Hi, my name is:


Describe yourself: At just about any stage of my life cycle, I freely admit to being no super model. I am most easily distinguished by my large “snout”, a protrusion at the front of my head not shared by other bugs. We can vary in size from 7mm to 12mm and depending on our species, we can be a range of colours. My gorgeous larvae are also easily identified through their distinct brown heads and legless, light brown to white bodies.

Hobbies: As a youngster I love spending my time under the soil munching away on your plant roots! But, as I mature my tastes change and I adore hanging out on the green stems and leaves of plants, scalloping their foliage and making a real mess. Oh, and my mate, the black vine weevil hangs out under bark, feeding and ringbarking your plants!

Likes: Ornamental plants but especially vegetable crops.  I love beetroot, carrot, potato strawberry, cabbage, broccoli and lettuce. Larvae of the fruit tree weevil will happily munch the roots of a range of fruit trees including pears, citrus, apples, figs and apricots. The black vine weevil enjoys a range of vines….as the name suggests, and has a real taste for olive trees.

Dislikes: Hygienic gardens, crop rotation, plants that are healthy, happy and not stressed.

You’ll know you’ve met me when: Young plants can be ringbarked, roots munched away and the foliage scalloped. You can often see me as an adult moving up the stems and trunks of plants after pupating in the soil.

Old School Control Methods: Hideous chemicals applied in the afternoon to knock out night-crawling weevils. Nasty!

If you want to dump me, you could try to:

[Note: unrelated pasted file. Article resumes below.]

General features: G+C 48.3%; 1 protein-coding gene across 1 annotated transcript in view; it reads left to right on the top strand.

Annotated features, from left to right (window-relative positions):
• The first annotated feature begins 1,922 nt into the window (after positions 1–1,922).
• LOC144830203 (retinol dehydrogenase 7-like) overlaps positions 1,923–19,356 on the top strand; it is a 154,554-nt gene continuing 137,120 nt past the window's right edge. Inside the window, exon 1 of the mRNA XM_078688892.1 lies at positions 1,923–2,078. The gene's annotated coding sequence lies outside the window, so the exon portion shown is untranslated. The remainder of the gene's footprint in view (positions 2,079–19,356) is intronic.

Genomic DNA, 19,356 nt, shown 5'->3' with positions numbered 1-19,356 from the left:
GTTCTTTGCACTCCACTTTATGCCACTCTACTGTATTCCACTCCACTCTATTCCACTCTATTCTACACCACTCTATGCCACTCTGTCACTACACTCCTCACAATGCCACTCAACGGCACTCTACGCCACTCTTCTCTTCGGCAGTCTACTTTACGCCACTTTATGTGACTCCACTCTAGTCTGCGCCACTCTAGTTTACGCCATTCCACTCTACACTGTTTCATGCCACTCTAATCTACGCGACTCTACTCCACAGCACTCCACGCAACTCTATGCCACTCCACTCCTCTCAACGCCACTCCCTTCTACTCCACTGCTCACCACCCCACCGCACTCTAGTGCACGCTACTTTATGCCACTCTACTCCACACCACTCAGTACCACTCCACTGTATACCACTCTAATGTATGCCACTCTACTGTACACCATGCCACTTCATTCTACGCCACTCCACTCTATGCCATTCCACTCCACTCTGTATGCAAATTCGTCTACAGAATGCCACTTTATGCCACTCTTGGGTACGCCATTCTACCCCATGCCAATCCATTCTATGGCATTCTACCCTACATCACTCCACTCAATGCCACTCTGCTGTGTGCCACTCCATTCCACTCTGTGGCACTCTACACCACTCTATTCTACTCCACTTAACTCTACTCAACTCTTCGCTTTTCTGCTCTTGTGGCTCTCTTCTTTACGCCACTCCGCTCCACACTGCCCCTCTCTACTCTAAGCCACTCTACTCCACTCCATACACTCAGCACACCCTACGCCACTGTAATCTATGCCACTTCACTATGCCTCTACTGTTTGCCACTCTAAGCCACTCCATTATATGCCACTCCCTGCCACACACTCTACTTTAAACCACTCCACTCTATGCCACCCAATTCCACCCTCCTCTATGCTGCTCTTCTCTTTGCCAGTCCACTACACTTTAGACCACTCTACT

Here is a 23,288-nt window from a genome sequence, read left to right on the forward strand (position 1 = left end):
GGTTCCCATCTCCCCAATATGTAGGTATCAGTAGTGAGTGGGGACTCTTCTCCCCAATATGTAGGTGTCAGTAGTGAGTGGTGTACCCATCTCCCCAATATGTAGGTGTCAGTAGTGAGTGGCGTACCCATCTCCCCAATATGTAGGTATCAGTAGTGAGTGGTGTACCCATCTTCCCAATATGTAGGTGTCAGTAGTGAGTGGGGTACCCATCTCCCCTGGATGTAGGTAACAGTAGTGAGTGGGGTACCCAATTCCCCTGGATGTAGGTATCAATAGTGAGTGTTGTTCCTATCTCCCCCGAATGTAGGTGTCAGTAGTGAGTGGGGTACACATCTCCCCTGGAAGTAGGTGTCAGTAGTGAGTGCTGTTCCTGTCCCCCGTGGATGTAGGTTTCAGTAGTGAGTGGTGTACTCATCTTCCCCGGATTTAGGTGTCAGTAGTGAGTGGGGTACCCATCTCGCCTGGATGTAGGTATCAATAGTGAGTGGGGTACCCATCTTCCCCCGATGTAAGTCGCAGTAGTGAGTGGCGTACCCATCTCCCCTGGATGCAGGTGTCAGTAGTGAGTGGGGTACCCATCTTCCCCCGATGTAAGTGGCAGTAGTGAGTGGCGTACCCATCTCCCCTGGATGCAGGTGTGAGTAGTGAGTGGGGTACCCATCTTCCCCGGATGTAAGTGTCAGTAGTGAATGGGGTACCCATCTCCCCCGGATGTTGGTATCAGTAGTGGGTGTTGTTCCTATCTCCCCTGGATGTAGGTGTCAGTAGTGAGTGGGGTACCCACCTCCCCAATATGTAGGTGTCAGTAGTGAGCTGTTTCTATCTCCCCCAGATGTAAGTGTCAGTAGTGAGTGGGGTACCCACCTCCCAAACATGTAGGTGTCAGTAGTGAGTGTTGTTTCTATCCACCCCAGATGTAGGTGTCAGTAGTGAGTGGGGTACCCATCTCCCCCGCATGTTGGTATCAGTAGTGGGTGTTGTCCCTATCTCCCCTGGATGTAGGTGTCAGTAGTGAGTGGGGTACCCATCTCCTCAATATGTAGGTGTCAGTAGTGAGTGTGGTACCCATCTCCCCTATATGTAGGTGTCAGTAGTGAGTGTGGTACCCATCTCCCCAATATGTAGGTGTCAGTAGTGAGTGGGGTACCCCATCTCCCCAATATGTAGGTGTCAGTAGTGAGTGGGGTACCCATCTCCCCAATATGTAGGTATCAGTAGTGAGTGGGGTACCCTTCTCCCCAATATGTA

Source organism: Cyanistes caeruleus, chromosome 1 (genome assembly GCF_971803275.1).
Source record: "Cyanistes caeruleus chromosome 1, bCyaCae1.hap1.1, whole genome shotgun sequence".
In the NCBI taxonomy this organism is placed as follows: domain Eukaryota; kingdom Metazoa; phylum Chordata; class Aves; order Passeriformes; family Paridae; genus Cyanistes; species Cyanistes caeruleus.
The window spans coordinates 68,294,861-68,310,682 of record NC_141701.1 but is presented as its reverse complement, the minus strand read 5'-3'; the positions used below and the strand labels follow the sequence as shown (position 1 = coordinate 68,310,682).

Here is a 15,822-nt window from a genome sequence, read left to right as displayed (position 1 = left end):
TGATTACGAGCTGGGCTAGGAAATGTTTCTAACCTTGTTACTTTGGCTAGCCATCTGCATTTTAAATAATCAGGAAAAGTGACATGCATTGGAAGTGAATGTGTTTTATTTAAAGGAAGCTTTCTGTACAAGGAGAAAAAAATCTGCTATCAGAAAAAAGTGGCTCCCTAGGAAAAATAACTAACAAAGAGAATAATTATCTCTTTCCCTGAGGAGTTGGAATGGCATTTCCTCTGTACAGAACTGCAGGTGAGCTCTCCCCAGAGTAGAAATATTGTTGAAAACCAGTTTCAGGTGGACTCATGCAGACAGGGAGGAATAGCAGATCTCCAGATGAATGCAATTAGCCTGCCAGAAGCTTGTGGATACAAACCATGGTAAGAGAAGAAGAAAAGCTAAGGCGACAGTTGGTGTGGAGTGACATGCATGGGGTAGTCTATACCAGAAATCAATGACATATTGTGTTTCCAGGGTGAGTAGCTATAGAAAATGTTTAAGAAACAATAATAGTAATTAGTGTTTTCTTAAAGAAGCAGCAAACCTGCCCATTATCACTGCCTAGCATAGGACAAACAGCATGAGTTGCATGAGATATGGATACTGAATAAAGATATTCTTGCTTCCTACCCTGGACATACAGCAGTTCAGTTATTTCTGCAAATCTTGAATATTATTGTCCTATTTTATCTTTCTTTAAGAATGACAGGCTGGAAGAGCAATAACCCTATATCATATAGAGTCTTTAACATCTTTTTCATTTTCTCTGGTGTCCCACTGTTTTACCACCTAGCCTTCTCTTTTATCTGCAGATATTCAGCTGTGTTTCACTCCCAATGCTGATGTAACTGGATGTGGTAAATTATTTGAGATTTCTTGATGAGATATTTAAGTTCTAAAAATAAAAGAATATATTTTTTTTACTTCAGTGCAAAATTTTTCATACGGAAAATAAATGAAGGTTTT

• We weevils are difficult to eradicate from a garden bed but crop rotation is a useful tool. If vegetable weevils are present plant peas and beans as your winter crop to starve us out.  Avoid planting root vegetables such as carrots and beetroot if you really dislike us.
    • Ensure susceptible plants brought into the garden do not contain weevil larvae and, should you be giving plants away, be just as cautious about passing us to your friends.
    • A once-off forking over of garden beds when larvae are present may help to eradicate us.
    • Place pieces of plastic sheeting around the base of infested trees and shake. The weevils will fall from the tree and can then be collected in a bucket and drowned.
    • Introduce some chooks, ducks, or even guinea fowl to the patch.  These guys will make short work of weevils.
    • “Band” susceptible trees with greasy hessian sacks, aluminum foil or horticultural glue.  This traps us adult weevils on our way up the tree, and interrupts our breeding cycle.
    • Ensure plants are not water stressed, as this makes them more attractive to us weevils.